pH Buffer System

There are three primary pH buffering systems of the body but for now we simply want to say a few words about the word "buffer". What exactly does that mean? A buffer keeps something where it should be. It buffers adverse swings. It shields, cushions and protects.

If you have ever seen a pH test strip for a swimming pool, you will note a section of the strip that states "pH" which will give a direct pH reading, and a section of the strip that states "total alkalinity". Now you might have a swimming pool reading of 7.2 pH, but if "total alkalinity" is low, the pH of 7.2 can be easily moved too acid or too alkaline. It can be pushed around because the total concentration of (-) ions (the "total alkalinity") is low. Hence, pH can get pushed around and will not stay put.

This same thing happens with humans. pH values can get pushed around fairly easily if total alkalinity is low. The key is to balance pH and increase total alkalinity levels. Now just so you don't go overboard with the thought that all must be alkaline to the extreme, note that everything has balance and a perfect range. There are compartments in the body that you could say need "total acidity" in order to function. So for our purposes, we will say that the key is "total buffering" which is a good ionic concentration to maintain a solid pH that stays within an ideal range for the thing being measured.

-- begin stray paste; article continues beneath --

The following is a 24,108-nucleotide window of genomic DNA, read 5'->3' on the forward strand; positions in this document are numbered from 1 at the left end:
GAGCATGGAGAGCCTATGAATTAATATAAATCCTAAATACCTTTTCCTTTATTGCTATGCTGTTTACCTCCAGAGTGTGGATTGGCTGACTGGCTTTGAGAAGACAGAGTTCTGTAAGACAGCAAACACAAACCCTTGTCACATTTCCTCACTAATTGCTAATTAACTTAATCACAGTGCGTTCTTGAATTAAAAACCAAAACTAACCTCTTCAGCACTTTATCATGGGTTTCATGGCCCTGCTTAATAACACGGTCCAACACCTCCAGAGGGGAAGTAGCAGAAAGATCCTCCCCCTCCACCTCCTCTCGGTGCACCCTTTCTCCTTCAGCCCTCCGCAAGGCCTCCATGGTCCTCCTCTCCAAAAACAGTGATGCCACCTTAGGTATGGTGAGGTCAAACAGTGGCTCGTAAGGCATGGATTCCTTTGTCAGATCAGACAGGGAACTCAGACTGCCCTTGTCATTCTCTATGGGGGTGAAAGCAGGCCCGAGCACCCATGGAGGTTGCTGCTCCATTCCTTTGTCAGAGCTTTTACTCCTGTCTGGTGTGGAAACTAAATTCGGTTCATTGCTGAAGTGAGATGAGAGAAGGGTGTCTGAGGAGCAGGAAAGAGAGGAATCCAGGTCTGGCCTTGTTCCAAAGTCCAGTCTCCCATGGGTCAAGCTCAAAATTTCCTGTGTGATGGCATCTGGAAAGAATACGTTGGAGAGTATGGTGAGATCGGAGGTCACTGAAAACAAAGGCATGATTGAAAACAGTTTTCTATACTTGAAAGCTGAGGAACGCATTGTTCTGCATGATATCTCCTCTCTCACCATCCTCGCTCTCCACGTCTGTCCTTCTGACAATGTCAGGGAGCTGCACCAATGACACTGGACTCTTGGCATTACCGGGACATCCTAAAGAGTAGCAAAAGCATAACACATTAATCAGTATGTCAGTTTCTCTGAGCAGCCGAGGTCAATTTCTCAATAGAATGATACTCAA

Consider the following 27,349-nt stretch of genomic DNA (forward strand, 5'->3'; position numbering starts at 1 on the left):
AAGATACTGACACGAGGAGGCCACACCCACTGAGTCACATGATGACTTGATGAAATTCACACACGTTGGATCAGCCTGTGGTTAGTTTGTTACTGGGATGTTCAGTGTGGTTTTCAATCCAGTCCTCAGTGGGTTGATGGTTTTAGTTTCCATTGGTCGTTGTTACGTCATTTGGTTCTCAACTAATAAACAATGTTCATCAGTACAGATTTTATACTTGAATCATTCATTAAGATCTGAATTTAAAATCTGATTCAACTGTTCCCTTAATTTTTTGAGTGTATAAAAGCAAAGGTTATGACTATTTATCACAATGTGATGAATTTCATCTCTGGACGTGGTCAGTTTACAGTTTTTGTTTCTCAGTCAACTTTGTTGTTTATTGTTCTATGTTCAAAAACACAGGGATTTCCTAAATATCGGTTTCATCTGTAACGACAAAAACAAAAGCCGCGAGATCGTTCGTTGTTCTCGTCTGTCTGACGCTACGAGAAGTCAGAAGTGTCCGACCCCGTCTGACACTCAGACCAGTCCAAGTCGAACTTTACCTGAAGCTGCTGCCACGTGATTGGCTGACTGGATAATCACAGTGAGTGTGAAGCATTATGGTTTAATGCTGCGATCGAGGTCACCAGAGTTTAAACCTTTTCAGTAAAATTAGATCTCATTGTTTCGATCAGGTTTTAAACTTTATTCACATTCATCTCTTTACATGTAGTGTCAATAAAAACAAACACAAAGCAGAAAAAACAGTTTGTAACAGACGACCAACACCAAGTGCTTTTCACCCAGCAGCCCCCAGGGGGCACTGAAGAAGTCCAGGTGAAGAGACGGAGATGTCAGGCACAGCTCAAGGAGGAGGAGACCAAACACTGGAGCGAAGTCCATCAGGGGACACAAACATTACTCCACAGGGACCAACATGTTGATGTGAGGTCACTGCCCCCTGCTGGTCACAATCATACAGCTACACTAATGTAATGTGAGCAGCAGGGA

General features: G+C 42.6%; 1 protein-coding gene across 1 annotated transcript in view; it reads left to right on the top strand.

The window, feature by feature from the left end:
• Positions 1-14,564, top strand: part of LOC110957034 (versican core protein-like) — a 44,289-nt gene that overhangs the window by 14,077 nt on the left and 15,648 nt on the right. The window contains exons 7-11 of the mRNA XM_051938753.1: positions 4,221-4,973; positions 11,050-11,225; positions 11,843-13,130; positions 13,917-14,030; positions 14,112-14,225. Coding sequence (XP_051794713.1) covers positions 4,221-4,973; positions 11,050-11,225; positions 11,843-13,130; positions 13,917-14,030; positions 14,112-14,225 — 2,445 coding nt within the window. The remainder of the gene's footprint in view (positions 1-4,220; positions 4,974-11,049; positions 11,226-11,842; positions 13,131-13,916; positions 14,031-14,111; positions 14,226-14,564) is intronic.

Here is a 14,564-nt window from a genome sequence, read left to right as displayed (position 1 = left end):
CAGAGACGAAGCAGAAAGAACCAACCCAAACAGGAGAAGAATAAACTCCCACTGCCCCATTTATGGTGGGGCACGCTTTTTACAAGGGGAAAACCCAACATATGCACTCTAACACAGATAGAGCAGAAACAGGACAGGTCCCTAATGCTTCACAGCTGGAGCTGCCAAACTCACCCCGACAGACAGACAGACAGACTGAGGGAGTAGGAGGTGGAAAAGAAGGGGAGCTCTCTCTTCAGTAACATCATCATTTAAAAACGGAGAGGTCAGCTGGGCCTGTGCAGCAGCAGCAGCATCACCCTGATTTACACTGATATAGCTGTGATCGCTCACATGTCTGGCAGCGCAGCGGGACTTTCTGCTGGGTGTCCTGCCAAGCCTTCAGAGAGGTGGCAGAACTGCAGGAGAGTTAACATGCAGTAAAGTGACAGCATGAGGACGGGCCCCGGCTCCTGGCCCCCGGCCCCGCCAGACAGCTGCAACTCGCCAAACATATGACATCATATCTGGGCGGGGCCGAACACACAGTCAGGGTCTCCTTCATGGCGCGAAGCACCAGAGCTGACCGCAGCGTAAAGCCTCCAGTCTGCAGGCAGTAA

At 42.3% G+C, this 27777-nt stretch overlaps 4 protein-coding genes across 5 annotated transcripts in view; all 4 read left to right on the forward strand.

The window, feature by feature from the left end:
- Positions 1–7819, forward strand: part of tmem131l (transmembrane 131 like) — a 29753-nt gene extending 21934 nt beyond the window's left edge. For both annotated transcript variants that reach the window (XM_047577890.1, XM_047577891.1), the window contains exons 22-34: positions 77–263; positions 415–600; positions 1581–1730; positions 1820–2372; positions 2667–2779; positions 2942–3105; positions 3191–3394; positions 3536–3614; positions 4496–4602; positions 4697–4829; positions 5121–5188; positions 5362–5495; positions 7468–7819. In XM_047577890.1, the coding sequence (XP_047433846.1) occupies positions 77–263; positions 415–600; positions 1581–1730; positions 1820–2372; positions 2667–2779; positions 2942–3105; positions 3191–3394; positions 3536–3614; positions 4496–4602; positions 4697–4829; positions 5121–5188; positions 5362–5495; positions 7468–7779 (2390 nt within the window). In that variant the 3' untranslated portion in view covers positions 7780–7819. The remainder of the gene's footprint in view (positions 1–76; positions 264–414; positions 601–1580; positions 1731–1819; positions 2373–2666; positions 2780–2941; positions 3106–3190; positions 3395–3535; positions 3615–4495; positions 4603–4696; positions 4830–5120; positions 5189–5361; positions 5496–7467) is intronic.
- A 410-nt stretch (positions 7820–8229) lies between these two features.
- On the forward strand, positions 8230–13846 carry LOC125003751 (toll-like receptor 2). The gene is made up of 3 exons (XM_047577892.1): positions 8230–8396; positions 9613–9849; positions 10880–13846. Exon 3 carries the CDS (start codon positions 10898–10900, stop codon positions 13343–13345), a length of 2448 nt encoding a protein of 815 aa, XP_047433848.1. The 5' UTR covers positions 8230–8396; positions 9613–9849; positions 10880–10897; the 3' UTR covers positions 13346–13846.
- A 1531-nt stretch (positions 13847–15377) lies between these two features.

In general we can raise the body's buffer capacity through consumption of mineral rich food, however, this is not always easy to do with our current agricultural situation of chemical farming on depleted soils. So in a clinical environment, we can assist pH balance in the body by using supplemental minerals. We pay attention to the anionic/cationic ratios, and while minerals like sodium, potassium and magnesium are important, we use various forms of calcium to push pH in specific directions (up, down or neutral) depending on the calcium type and this increases "total buffering" activity to maintain a solid pH that stays within optimum range and does not move easily. Now with that said, it is easy to use the wrong calcium in the wrong pH range and screw things up. But we'll cover this later.

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